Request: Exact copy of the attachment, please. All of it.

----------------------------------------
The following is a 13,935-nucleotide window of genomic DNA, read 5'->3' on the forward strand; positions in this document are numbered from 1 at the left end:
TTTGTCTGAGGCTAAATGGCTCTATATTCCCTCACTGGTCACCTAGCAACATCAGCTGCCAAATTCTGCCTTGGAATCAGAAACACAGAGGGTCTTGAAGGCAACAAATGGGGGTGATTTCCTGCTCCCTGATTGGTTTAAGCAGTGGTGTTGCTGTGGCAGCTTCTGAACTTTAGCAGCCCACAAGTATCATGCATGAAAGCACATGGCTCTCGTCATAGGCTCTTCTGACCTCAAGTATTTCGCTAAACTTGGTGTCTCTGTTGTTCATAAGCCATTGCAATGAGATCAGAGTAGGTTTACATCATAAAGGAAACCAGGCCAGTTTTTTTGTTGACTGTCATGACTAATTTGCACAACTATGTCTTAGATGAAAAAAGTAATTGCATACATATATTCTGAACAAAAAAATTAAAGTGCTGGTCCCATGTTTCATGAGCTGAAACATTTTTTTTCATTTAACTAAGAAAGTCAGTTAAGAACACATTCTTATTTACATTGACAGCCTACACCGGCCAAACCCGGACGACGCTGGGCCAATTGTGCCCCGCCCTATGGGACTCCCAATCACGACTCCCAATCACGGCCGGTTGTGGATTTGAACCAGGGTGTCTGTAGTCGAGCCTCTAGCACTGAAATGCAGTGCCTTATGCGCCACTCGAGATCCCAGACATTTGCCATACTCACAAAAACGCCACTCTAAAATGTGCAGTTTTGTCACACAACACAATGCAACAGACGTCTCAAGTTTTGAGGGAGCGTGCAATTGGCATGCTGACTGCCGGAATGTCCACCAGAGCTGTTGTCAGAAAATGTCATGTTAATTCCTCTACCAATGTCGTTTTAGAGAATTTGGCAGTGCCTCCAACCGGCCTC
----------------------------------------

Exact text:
The following is a 13,935-nucleotide window of genomic DNA, read 5'->3' on the forward strand; positions in this document are numbered from 1 at the left end:
TTTGTCTGAGGCTAAATGGCTCTATATTCCCTCACTGGTCACCTAGCAACATCAGCTGCCAAATTCTGCCTTGGAATCAGAAACACAGAGGGTCTTGAAGGCAACAAATGGGGGTGATTTCCTGCTCCCTGATTGGTTTAAGCAGTGGTGTTGCTGTGGCAGCTTCTGAACTTTAGCAGCCCACAAGTATCATGCATGAAAGCACATGGCTCTCGTCATAGGCTCTTCTGACCTCAAGTATTTCGCTAAACTTGGTGTCTCTGTTGTTCATAAGCCATTGCAATGAGATCAGAGTAGGTTTACATCATAAAGGAAACCAGGCCAGTTTTTTTGTTGACTGTCATGACTAATTTGCACAACTATGTCTTAGATGAAAAAAGTAATTGCATACATATATTCTGAACAAAAAAATTAAAGTGCTGGTCCCATGTTTCATGAGCTGAAACATTTTTTTTCATTTAACTAAGAAAGTCAGTTAAGAACACATTCTTATTTACATTGACAGCCTACACCGGCCAAACCCGGACGACGCTGGGCCAATTGTGCCCCGCCCTATGGGACTCCCAATCACGACTCCCAATCACGGCCGGTTGTGGATTTGAACCAGGGTGTCTGTAGTCGAGCCTCTAGCACTGAAATGCAGTGCCTTATGCGCCACTCGAGATCCCAGACATTTGCCATACTCACAAAAACGCCACTCTAAAATGTGCAGTTTTGTCACACAACACAATGCAACAGACGTCTCAAGTTTTGAGGGAGCGTGCAATTGGCATGCTGACTGCCGGAATGTCCACCAGAGCTGTTGTCAGAAAATGTCATGTTAATTCCTCTACCAATGTCGTTTTAGAGAATTTGGCAGTGCCTCCAACCGGCCTC